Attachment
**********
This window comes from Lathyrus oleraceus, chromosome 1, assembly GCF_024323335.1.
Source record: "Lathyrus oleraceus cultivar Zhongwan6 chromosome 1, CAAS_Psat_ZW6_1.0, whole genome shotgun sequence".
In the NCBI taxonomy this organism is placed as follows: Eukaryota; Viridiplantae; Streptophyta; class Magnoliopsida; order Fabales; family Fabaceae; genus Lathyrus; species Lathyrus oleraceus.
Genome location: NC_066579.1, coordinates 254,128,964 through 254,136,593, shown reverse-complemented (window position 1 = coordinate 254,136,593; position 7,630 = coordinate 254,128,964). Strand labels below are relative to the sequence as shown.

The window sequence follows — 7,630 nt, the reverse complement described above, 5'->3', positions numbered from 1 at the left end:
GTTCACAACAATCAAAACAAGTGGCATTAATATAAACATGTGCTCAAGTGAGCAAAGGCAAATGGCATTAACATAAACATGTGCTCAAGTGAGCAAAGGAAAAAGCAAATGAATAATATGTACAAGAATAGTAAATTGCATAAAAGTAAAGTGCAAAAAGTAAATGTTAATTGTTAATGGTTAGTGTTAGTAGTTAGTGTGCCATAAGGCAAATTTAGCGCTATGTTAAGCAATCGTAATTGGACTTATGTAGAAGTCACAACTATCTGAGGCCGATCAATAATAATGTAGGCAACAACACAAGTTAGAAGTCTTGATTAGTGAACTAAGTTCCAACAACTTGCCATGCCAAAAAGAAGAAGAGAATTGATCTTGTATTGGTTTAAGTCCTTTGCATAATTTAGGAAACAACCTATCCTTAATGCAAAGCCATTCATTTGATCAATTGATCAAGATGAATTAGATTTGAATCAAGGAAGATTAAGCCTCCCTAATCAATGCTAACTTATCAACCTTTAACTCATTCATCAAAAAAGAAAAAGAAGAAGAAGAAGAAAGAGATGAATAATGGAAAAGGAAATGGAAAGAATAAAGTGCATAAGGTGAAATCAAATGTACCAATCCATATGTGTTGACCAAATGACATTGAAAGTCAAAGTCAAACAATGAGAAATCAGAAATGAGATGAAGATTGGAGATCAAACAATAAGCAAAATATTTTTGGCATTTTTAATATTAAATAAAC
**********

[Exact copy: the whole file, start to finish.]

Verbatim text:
This window comes from Lathyrus oleraceus, chromosome 1, assembly GCF_024323335.1.
Source record: "Lathyrus oleraceus cultivar Zhongwan6 chromosome 1, CAAS_Psat_ZW6_1.0, whole genome shotgun sequence".
In the NCBI taxonomy this organism is placed as follows: Eukaryota; Viridiplantae; Streptophyta; class Magnoliopsida; order Fabales; family Fabaceae; genus Lathyrus; species Lathyrus oleraceus.
Genome location: NC_066579.1, coordinates 254,128,964 through 254,136,593, shown reverse-complemented (window position 1 = coordinate 254,136,593; position 7,630 = coordinate 254,128,964). Strand labels below are relative to the sequence as shown.

The window sequence follows — 7,630 nt, the reverse complement described above, 5'->3', positions numbered from 1 at the left end:
GTTCACAACAATCAAAACAAGTGGCATTAATATAAACATGTGCTCAAGTGAGCAAAGGCAAATGGCATTAACATAAACATGTGCTCAAGTGAGCAAAGGAAAAAGCAAATGAATAATATGTACAAGAATAGTAAATTGCATAAAAGTAAAGTGCAAAAAGTAAATGTTAATTGTTAATGGTTAGTGTTAGTAGTTAGTGTGCCATAAGGCAAATTTAGCGCTATGTTAAGCAATCGTAATTGGACTTATGTAGAAGTCACAACTATCTGAGGCCGATCAATAATAATGTAGGCAACAACACAAGTTAGAAGTCTTGATTAGTGAACTAAGTTCCAACAACTTGCCATGCCAAAAAGAAGAAGAGAATTGATCTTGTATTGGTTTAAGTCCTTTGCATAATTTAGGAAACAACCTATCCTTAATGCAAAGCCATTCATTTGATCAATTGATCAAGATGAATTAGATTTGAATCAAGGAAGATTAAGCCTCCCTAATCAATGCTAACTTATCAACCTTTAACTCATTCATCAAAAAAGAAAAAGAAGAAGAAGAAGAAAGAGATGAATAATGGAAAAGGAAATGGAAAGAATAAAGTGCATAAGGTGAAATCAAATGTACCAATCCATATGTGTTGACCAAATGACATTGAAAGTCAAAGTCAAACAATGAGAAATCAGAAATGAGATGAAGATTGGAGATCAAACAATAAGCAAAATATTTTTGGCATTTTTAATATTAAATAAAC